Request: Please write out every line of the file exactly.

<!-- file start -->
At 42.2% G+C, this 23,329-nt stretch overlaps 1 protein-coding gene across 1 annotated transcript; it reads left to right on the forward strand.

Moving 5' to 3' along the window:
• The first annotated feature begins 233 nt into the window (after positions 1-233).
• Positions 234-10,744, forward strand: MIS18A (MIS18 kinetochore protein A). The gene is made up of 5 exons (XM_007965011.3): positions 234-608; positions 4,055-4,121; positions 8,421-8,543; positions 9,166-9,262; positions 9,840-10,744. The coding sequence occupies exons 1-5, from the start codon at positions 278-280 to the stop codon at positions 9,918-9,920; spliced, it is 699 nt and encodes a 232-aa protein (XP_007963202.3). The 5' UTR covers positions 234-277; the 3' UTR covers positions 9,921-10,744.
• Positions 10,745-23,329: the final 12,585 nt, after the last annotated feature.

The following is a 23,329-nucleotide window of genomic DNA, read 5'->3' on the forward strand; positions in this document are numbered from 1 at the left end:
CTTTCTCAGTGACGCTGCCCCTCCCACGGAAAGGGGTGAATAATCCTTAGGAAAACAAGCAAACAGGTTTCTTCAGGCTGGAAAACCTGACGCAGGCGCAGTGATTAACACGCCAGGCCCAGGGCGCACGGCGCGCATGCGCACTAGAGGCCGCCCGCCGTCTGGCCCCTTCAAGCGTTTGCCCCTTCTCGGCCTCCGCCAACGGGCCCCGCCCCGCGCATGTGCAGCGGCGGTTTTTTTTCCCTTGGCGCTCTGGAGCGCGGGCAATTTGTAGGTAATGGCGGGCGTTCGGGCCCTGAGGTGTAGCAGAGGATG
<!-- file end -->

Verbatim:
At 42.2% G+C, this 23,329-nt stretch overlaps 1 protein-coding gene across 1 annotated transcript; it reads left to right on the forward strand.

Moving 5' to 3' along the window:
• The first annotated feature begins 233 nt into the window (after positions 1-233).
• Positions 234-10,744, forward strand: MIS18A (MIS18 kinetochore protein A). The gene is made up of 5 exons (XM_007965011.3): positions 234-608; positions 4,055-4,121; positions 8,421-8,543; positions 9,166-9,262; positions 9,840-10,744. The coding sequence occupies exons 1-5, from the start codon at positions 278-280 to the stop codon at positions 9,918-9,920; spliced, it is 699 nt and encodes a 232-aa protein (XP_007963202.3). The 5' UTR covers positions 234-277; the 3' UTR covers positions 9,921-10,744.
• Positions 10,745-23,329: the final 12,585 nt, after the last annotated feature.

The following is a 23,329-nucleotide window of genomic DNA, read 5'->3' on the forward strand; positions in this document are numbered from 1 at the left end:
CTTTCTCAGTGACGCTGCCCCTCCCACGGAAAGGGGTGAATAATCCTTAGGAAAACAAGCAAACAGGTTTCTTCAGGCTGGAAAACCTGACGCAGGCGCAGTGATTAACACGCCAGGCCCAGGGCGCACGGCGCGCATGCGCACTAGAGGCCGCCCGCCGTCTGGCCCCTTCAAGCGTTTGCCCCTTCTCGGCCTCCGCCAACGGGCCCCGCCCCGCGCATGTGCAGCGGCGGTTTTTTTTCCCTTGGCGCTCTGGAGCGCGGGCAATTTGTAGGTAATGGCGGGCGTTCGGGCCCTGAGGTGTAGCAGAGGATG